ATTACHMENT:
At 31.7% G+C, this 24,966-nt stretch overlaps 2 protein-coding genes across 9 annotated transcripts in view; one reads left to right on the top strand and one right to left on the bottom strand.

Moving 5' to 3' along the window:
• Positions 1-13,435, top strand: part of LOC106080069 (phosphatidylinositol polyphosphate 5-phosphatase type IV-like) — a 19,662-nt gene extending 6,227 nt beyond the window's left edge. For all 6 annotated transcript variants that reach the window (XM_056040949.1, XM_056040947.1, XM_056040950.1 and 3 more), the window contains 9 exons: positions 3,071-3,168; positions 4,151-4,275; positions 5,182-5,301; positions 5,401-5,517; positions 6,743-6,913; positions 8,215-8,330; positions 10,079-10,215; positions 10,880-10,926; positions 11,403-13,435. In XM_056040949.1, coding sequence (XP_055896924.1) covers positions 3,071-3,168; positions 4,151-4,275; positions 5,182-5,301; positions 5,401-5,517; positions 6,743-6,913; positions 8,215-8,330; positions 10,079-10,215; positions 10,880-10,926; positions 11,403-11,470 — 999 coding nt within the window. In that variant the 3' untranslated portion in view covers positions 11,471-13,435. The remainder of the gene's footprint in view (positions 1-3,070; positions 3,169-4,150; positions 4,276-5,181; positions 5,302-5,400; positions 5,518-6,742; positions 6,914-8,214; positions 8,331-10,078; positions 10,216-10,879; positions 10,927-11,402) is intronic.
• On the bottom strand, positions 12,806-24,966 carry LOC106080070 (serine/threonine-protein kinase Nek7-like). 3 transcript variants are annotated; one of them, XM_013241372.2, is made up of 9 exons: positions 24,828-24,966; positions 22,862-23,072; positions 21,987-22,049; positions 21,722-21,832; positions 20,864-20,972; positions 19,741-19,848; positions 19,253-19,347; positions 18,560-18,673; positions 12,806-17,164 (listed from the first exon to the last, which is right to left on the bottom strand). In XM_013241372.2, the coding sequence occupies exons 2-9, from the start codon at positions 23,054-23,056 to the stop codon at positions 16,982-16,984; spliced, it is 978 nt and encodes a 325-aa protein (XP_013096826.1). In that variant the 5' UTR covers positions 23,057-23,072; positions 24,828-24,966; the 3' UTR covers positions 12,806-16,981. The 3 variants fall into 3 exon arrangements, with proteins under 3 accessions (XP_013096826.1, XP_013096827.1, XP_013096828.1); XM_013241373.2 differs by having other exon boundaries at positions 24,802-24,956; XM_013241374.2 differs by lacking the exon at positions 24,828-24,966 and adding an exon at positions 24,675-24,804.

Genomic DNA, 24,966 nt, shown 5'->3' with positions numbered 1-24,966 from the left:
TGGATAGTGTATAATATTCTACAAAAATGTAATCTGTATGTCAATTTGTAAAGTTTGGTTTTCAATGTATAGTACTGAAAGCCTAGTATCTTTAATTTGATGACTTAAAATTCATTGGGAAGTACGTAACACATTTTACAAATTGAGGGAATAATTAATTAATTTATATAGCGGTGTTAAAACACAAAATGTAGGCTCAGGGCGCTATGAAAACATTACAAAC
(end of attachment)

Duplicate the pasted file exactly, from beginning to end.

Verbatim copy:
At 31.7% G+C, this 24,966-nt stretch overlaps 2 protein-coding genes across 9 annotated transcripts in view; one reads left to right on the top strand and one right to left on the bottom strand.

Moving 5' to 3' along the window:
• Positions 1-13,435, top strand: part of LOC106080069 (phosphatidylinositol polyphosphate 5-phosphatase type IV-like) — a 19,662-nt gene extending 6,227 nt beyond the window's left edge. For all 6 annotated transcript variants that reach the window (XM_056040949.1, XM_056040947.1, XM_056040950.1 and 3 more), the window contains 9 exons: positions 3,071-3,168; positions 4,151-4,275; positions 5,182-5,301; positions 5,401-5,517; positions 6,743-6,913; positions 8,215-8,330; positions 10,079-10,215; positions 10,880-10,926; positions 11,403-13,435. In XM_056040949.1, coding sequence (XP_055896924.1) covers positions 3,071-3,168; positions 4,151-4,275; positions 5,182-5,301; positions 5,401-5,517; positions 6,743-6,913; positions 8,215-8,330; positions 10,079-10,215; positions 10,880-10,926; positions 11,403-11,470 — 999 coding nt within the window. In that variant the 3' untranslated portion in view covers positions 11,471-13,435. The remainder of the gene's footprint in view (positions 1-3,070; positions 3,169-4,150; positions 4,276-5,181; positions 5,302-5,400; positions 5,518-6,742; positions 6,914-8,214; positions 8,331-10,078; positions 10,216-10,879; positions 10,927-11,402) is intronic.
• On the bottom strand, positions 12,806-24,966 carry LOC106080070 (serine/threonine-protein kinase Nek7-like). 3 transcript variants are annotated; one of them, XM_013241372.2, is made up of 9 exons: positions 24,828-24,966; positions 22,862-23,072; positions 21,987-22,049; positions 21,722-21,832; positions 20,864-20,972; positions 19,741-19,848; positions 19,253-19,347; positions 18,560-18,673; positions 12,806-17,164 (listed from the first exon to the last, which is right to left on the bottom strand). In XM_013241372.2, the coding sequence occupies exons 2-9, from the start codon at positions 23,054-23,056 to the stop codon at positions 16,982-16,984; spliced, it is 978 nt and encodes a 325-aa protein (XP_013096826.1). In that variant the 5' UTR covers positions 23,057-23,072; positions 24,828-24,966; the 3' UTR covers positions 12,806-16,981. The 3 variants fall into 3 exon arrangements, with proteins under 3 accessions (XP_013096826.1, XP_013096827.1, XP_013096828.1); XM_013241373.2 differs by having other exon boundaries at positions 24,802-24,956; XM_013241374.2 differs by lacking the exon at positions 24,828-24,966 and adding an exon at positions 24,675-24,804.

Genomic DNA, 24,966 nt, shown 5'->3' with positions numbered 1-24,966 from the left:
TGGATAGTGTATAATATTCTACAAAAATGTAATCTGTATGTCAATTTGTAAAGTTTGGTTTTCAATGTATAGTACTGAAAGCCTAGTATCTTTAATTTGATGACTTAAAATTCATTGGGAAGTACGTAACACATTTTACAAATTGAGGGAATAATTAATTAATTTATATAGCGGTGTTAAAACACAAAATGTAGGCTCAGGGCGCTATGAAAACATTACAAAC